grainne mheirt

Thousands flock to Banksy show in Bristol

Monday, June 15, 2009, 07:00

They came in their thousands to Banksy’s home city to be the first to see the secretive artist’s biggest ever UK exhibition.

During the opening weekend, almost 8,500 people flooded through the doors of the Bristol City Museum and Art Gallery – about eight times the number the venue would normally attract.

So many people visited that museum staff had to operate a one in, one out policy.

After days of speculation about the venue for his summer show, the Evening Post broke the news exclusively that much of the Queen’s Road museum had been taken over for the event.

The exhibition features 100 pieces and was installed over two days in an operation surrounded by secrecy.

It led to a sudden invasion of Banksy followers from around the country, desperate to be there when the doors opened.

Fellow Bristol-born artist Damien Hirst was also there yesterday, showing his family around the exhibition.

Among the trendy young art critics and graffiti fans were families, teenagers, students and pensioners from Bristol, many of whom have watched Banksy’s fame – and notoriety – grow down the years.

Some had started travelling almost as soon as they knew where they had to be, prepared to sleep on the pavement outside the museum if necessary.

But although no one did, a queue began forming on Saturday morning nearly three hours before people were allowed inside.

At the head of the line were enthusiasts from Surrey, Newcastle-on-Tyne and Windsor.

Josh Blair, 22, of Esher, is a student at Reading and got up at 5.30am so he could get a first view of the exhibits.

He said: “Why did I do it? Because it’s Banksy, why else?”

Josh was joined by his girlfriend, Kim Adams, 23, of New Malden., his nephew, Zak Blair, of Newcastle, and Zak’s girlfriend, Lori Casson, all 23.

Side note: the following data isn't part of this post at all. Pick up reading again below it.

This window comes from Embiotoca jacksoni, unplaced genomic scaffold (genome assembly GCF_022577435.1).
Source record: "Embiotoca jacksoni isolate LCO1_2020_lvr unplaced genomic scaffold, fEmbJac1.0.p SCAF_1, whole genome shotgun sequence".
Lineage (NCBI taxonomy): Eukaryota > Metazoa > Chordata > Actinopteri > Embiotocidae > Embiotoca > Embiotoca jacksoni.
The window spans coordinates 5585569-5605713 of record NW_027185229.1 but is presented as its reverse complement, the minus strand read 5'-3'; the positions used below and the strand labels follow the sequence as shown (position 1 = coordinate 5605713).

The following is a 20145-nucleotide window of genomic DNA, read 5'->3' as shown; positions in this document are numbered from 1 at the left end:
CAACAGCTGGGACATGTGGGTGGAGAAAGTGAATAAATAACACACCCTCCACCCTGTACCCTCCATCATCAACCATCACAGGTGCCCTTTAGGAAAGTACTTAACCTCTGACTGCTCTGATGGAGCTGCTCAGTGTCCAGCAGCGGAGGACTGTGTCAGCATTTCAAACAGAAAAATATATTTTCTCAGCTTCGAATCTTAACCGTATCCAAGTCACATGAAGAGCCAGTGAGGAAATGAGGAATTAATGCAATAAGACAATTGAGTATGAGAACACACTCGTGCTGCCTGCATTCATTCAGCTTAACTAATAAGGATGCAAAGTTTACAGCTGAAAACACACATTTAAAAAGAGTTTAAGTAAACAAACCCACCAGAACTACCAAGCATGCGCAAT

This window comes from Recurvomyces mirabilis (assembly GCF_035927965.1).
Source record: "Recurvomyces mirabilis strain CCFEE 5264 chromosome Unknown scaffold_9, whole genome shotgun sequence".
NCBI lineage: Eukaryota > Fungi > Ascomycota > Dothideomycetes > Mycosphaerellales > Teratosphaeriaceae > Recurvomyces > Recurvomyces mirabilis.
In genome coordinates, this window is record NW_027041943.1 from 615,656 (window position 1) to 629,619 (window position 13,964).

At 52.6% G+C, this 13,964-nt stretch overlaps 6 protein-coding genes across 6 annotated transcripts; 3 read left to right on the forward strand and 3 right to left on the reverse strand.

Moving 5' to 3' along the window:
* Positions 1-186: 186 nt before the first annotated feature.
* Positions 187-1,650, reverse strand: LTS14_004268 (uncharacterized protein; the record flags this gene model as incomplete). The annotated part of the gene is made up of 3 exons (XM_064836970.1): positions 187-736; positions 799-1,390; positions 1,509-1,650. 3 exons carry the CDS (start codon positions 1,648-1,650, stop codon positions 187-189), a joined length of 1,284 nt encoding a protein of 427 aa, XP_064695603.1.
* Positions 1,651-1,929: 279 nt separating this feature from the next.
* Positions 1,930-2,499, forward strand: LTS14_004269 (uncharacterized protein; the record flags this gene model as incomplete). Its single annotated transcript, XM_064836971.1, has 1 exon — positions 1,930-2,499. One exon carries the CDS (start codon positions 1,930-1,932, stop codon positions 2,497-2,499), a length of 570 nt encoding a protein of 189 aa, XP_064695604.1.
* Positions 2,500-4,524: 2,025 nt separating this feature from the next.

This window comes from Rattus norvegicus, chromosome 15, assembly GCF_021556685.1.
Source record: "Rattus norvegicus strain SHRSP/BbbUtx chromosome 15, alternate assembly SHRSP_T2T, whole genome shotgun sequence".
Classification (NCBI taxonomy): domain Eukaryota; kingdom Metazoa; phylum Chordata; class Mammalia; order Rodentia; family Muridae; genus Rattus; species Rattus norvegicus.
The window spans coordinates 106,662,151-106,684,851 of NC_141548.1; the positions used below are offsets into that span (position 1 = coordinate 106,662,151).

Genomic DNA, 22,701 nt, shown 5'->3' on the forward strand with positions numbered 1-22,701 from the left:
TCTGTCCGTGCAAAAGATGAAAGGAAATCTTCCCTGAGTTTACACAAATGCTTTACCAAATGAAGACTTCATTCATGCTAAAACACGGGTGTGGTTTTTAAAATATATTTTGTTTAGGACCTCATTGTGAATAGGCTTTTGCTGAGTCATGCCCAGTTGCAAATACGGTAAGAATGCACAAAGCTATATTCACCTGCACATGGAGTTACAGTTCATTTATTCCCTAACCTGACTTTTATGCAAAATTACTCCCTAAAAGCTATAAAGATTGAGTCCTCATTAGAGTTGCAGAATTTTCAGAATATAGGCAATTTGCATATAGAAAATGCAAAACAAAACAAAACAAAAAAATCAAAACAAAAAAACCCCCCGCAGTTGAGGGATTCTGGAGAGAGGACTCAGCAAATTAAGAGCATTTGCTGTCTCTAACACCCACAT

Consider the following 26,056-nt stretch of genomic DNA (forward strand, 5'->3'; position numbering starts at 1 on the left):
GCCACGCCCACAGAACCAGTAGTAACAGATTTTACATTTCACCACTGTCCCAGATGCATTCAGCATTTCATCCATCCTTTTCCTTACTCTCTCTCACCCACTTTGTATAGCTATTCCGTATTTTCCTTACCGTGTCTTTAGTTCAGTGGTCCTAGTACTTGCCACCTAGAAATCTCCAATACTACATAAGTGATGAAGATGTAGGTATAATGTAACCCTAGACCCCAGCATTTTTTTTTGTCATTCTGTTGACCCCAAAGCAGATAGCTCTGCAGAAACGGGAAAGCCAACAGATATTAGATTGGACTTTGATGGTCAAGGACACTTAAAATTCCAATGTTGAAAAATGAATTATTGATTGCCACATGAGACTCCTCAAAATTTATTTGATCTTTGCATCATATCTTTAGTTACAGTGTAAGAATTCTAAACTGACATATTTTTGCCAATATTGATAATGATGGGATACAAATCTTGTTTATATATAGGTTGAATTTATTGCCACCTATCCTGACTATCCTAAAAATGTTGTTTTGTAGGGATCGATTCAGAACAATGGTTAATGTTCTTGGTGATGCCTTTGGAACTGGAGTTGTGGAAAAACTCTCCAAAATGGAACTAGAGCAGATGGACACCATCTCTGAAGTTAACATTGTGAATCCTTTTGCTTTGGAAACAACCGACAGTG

With them on the museum steps were Amy and Tom Vickers, of Windsor. They set off from home the day before and checked out the location before booking into a hotel for the night.

Tom, 27, who runs a retail website, was first through the door when it finally opened five minutes late, to be welcomed by the Lord Mayor of Bristol, Chris Davies.

He said: “There were rumours going around a couple of weeks ago saying there was going to be a show and when we discovered where it was going to be, we decided to come here straight away.”

“As we’re here, we’ll also go and see if we can find some of the Banksy street art.”

By the time the exhibition was opened at 10am, the queue had stretched to the top of Park Street, with students, pensioners and families among those waiting patiently in the sunshine.

It wasn’t long before notices were put up advising them there would be a wait of at least 30 minutes before they reached the entrance.

And as they crept forward, more people arrived to take their place.

One member of staff brought in specially for the exhibition said there hadn’t been a Saturday like it with so many visitors crowding in.

Once they had been admitted into the museum, some visitors were forced to join another queue to get into the “the art of Banksy” room within the exhibition.

Among the masses were many people from Bristol, including Malin and Tony Wood, of Redland, who fitted their visit in before going on holiday.

They said they were regular supporters of the museum and were delighted it had been chosen to show the exhibition.